From the city table to the farm, we next go to Common Good Books, where Gene Baur presents his new book, Living the Farm Sanctuary Life: The Ultimate Guide to Eating Mindfully, Living Longer, and Feeling Better Every Day. We have a strong movement in Saint Paul, changing our relationship to food and how it is created, whether it is the work of Frogtown Farm, Seitu Jones’ CREATE: The Community Meal, or the work of the Saint Paul Almanac Board Chair Metric Giles, we have a lot going on. On Wednesday, May 20, we look at another aspect of the discussion, as Baur brings us to talk about farm animals and the implications of how we relate to that part of food production and how it affects health. His book was blurbed by Joan Jett, whose first intersection with my adolescent psyche was on a much different plane, many years ago, so maybe that will pique your interest even more. Common Good Books is at 38 South Snelling Avenue. The reading begins at 7 p.m.
Didn’t get your fill? Well, on Sunday, May 24, you can head down to the Urban Growler Brewing Company for… the May FREE Ice Cream Tasting. They even have special May flavors. Stop by from 5 to 8 p.m. They are at 2325 Endicott Street, just east of the Hampden neighborhood.Or maybe you can just head over to Como Park at Lexington and Horton for the Gingerbread Show, a craft show that might have some gingerbread, but will have a lot of other amazing stuff on display.
For another year, Saint Paul is producing an even bigger Music in the Parks series. You can hear the widest variety of music from local talent in our city parks. Most of the shows are at the Como Dockside/Como Lakeside Pavilion, but there are shows at Kellogg Park, Mears Park , Merriam Park, Phalen Regional Park Amphitheater , Raspberry Island and Rice Park. Almost all the shows are free. Check the schedule and join us for some nice summer evenings and afternoons.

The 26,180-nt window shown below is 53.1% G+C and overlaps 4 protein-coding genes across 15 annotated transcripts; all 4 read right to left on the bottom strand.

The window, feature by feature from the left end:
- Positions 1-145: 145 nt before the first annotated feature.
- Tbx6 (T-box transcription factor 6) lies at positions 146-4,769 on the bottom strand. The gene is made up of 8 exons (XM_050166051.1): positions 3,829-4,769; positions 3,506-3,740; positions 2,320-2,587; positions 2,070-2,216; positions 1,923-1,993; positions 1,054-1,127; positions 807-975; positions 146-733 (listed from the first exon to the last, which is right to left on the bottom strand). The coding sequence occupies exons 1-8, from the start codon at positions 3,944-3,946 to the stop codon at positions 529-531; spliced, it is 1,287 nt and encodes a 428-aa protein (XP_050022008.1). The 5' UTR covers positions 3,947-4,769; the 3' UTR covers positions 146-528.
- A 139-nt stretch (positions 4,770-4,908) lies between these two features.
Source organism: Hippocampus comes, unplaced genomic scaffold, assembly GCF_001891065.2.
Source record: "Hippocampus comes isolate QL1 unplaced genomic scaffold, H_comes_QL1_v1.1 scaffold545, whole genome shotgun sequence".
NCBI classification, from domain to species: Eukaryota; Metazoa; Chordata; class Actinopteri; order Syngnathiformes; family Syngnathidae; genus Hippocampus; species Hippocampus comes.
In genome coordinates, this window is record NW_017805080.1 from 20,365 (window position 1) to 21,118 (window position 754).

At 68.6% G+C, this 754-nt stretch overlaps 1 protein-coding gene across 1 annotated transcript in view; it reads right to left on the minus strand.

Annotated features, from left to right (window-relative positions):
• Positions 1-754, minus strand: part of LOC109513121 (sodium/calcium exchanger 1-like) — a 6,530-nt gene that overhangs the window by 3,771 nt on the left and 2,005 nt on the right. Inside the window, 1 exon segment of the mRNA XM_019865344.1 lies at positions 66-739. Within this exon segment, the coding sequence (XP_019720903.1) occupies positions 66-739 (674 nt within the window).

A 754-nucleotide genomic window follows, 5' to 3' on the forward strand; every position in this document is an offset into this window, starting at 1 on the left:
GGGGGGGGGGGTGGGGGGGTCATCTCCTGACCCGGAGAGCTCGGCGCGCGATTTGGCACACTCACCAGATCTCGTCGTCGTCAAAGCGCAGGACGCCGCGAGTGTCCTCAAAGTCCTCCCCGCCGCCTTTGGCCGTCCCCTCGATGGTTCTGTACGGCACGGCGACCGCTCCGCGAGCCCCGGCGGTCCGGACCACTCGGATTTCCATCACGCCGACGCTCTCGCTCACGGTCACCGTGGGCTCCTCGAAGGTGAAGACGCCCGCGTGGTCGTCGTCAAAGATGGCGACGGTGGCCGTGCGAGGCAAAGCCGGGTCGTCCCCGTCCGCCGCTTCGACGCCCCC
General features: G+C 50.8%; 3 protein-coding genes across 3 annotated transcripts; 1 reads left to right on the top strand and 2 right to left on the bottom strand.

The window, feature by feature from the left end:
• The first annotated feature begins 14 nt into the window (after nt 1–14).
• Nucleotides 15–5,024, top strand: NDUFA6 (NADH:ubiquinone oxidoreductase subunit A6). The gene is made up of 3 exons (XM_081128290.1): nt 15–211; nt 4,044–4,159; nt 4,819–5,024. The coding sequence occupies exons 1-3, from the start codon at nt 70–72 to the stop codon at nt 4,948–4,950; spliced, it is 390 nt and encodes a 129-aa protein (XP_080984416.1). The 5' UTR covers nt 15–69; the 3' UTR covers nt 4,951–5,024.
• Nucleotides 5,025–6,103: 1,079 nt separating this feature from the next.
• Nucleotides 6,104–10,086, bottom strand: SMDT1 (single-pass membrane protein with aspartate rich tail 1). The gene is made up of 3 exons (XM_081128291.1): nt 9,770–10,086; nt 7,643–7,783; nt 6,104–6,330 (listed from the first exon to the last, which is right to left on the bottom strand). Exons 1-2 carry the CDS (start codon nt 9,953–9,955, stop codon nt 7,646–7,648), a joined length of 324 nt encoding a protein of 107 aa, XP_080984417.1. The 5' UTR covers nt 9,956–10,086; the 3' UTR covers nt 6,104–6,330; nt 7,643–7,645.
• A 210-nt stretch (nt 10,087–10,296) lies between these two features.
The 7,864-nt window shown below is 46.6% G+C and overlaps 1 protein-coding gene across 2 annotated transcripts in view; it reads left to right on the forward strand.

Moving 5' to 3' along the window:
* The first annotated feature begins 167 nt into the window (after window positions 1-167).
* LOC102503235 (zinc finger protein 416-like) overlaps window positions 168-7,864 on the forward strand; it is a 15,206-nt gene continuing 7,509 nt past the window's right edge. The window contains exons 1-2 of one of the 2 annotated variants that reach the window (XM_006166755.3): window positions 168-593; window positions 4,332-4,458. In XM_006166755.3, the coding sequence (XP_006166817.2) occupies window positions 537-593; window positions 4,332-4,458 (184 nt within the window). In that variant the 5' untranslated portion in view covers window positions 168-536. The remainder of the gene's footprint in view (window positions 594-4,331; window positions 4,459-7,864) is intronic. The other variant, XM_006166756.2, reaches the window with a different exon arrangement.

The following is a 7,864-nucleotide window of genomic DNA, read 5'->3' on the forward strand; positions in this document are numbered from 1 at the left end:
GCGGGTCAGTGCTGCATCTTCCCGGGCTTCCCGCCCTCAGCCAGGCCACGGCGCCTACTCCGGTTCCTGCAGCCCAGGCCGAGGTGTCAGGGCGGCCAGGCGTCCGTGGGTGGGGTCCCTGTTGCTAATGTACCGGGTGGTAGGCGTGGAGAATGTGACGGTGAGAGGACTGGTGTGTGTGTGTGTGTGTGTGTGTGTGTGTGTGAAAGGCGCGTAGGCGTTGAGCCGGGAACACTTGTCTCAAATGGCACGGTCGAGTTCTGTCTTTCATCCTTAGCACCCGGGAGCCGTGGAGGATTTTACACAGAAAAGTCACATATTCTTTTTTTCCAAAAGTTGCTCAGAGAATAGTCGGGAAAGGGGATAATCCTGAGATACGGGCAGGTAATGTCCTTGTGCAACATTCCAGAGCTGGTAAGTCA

Years ago, a friend and a few fellow musicians had a standing gig where they played sea shanties with traditional instruments. You may not think you can sing, but everyone can sing a sea shanty. The tunes are simple, and sometimes soulful, and everyone is even more on pitch with a few glasses of grog or ale inside them. You can try it for yourself on Wednesday, May 20, when Bob Walser, Steven Levine, and the Eddies (Tom Welna, Mark Richardson, Phil Platt, Paul Martin and Chuck Lentz) come to Bedlam Theatre for Sailing Away: some deepwater, salty sailor songs. It’s traditional music that is designed to help the shabbiest of souls endure a long, briny trip through the waterways of the globe. It will be fun, so head down for this 7:30 p.m. show. The songs are, like poetry, about love and death, but since they are shanties, they are about work too. Bedlam is at 213 East 4th Street across from the Union Depot.
The Black Dog Coffee and Wine Bar is helping celebrate the start of the Saint Paul Saints first season in Lowertown! It starts on Thursday, May 21, when Orkestar Bez Ime spins their Balkan tunes at the Black Dog Coffee and Wine Bar. This standing gig that happens every third Thursday is song, dance and a whirling party. The music starts at 7:30 p.m. The Black Dog is at 308 East Prince Street in Lowertown, kitty corner from the Farmers Market.
On Friday, May 22, there are two fun shows. First, Whale in the Thames comes to the Black Dog. They describe their sound as “Rock, Wood, Liquid and Love,” a style they lace with “Songs Sung in French, English and Gibberish.” They go on at 7 p.m.